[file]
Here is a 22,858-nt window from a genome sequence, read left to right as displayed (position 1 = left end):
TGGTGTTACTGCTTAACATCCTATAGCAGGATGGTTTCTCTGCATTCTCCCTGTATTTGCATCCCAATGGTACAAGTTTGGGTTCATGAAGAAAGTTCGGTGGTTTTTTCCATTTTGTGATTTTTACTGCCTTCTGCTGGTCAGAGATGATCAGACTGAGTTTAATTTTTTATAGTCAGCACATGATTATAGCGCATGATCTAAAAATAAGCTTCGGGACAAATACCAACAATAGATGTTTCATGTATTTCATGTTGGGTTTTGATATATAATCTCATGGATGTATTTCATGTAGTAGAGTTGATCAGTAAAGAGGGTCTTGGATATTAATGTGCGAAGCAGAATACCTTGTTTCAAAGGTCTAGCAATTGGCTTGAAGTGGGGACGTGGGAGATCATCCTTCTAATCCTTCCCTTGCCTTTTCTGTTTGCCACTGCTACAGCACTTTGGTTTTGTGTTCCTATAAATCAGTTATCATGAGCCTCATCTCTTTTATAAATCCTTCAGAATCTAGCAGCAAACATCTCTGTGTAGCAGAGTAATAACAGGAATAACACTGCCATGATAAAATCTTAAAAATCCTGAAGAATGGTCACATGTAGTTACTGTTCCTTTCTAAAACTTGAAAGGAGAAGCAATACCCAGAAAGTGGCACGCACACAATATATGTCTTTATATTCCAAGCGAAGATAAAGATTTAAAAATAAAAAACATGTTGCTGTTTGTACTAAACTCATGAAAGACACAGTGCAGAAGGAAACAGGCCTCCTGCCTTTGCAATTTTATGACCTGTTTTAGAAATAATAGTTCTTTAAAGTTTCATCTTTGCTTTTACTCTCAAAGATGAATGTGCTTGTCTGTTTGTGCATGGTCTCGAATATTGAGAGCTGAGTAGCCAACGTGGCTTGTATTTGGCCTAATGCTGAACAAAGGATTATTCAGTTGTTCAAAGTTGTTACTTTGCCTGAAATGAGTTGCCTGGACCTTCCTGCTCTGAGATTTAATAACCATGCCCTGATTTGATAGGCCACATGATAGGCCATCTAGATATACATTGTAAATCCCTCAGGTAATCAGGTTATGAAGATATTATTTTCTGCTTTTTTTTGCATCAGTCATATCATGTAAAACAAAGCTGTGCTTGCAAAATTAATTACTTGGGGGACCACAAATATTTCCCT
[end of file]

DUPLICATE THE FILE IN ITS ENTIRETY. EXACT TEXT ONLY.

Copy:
Here is a 22,858-nt window from a genome sequence, read left to right as displayed (position 1 = left end):
TGGTGTTACTGCTTAACATCCTATAGCAGGATGGTTTCTCTGCATTCTCCCTGTATTTGCATCCCAATGGTACAAGTTTGGGTTCATGAAGAAAGTTCGGTGGTTTTTTCCATTTTGTGATTTTTACTGCCTTCTGCTGGTCAGAGATGATCAGACTGAGTTTAATTTTTTATAGTCAGCACATGATTATAGCGCATGATCTAAAAATAAGCTTCGGGACAAATACCAACAATAGATGTTTCATGTATTTCATGTTGGGTTTTGATATATAATCTCATGGATGTATTTCATGTAGTAGAGTTGATCAGTAAAGAGGGTCTTGGATATTAATGTGCGAAGCAGAATACCTTGTTTCAAAGGTCTAGCAATTGGCTTGAAGTGGGGACGTGGGAGATCATCCTTCTAATCCTTCCCTTGCCTTTTCTGTTTGCCACTGCTACAGCACTTTGGTTTTGTGTTCCTATAAATCAGTTATCATGAGCCTCATCTCTTTTATAAATCCTTCAGAATCTAGCAGCAAACATCTCTGTGTAGCAGAGTAATAACAGGAATAACACTGCCATGATAAAATCTTAAAAATCCTGAAGAATGGTCACATGTAGTTACTGTTCCTTTCTAAAACTTGAAAGGAGAAGCAATACCCAGAAAGTGGCACGCACACAATATATGTCTTTATATTCCAAGCGAAGATAAAGATTTAAAAATAAAAAACATGTTGCTGTTTGTACTAAACTCATGAAAGACACAGTGCAGAAGGAAACAGGCCTCCTGCCTTTGCAATTTTATGACCTGTTTTAGAAATAATAGTTCTTTAAAGTTTCATCTTTGCTTTTACTCTCAAAGATGAATGTGCTTGTCTGTTTGTGCATGGTCTCGAATATTGAGAGCTGAGTAGCCAACGTGGCTTGTATTTGGCCTAATGCTGAACAAAGGATTATTCAGTTGTTCAAAGTTGTTACTTTGCCTGAAATGAGTTGCCTGGACCTTCCTGCTCTGAGATTTAATAACCATGCCCTGATTTGATAGGCCACATGATAGGCCATCTAGATATACATTGTAAATCCCTCAGGTAATCAGGTTATGAAGATATTATTTTCTGCTTTTTTTTGCATCAGTCATATCATGTAAAACAAAGCTGTGCTTGCAAAATTAATTACTTGGGGGACCACAAATATTTCCCT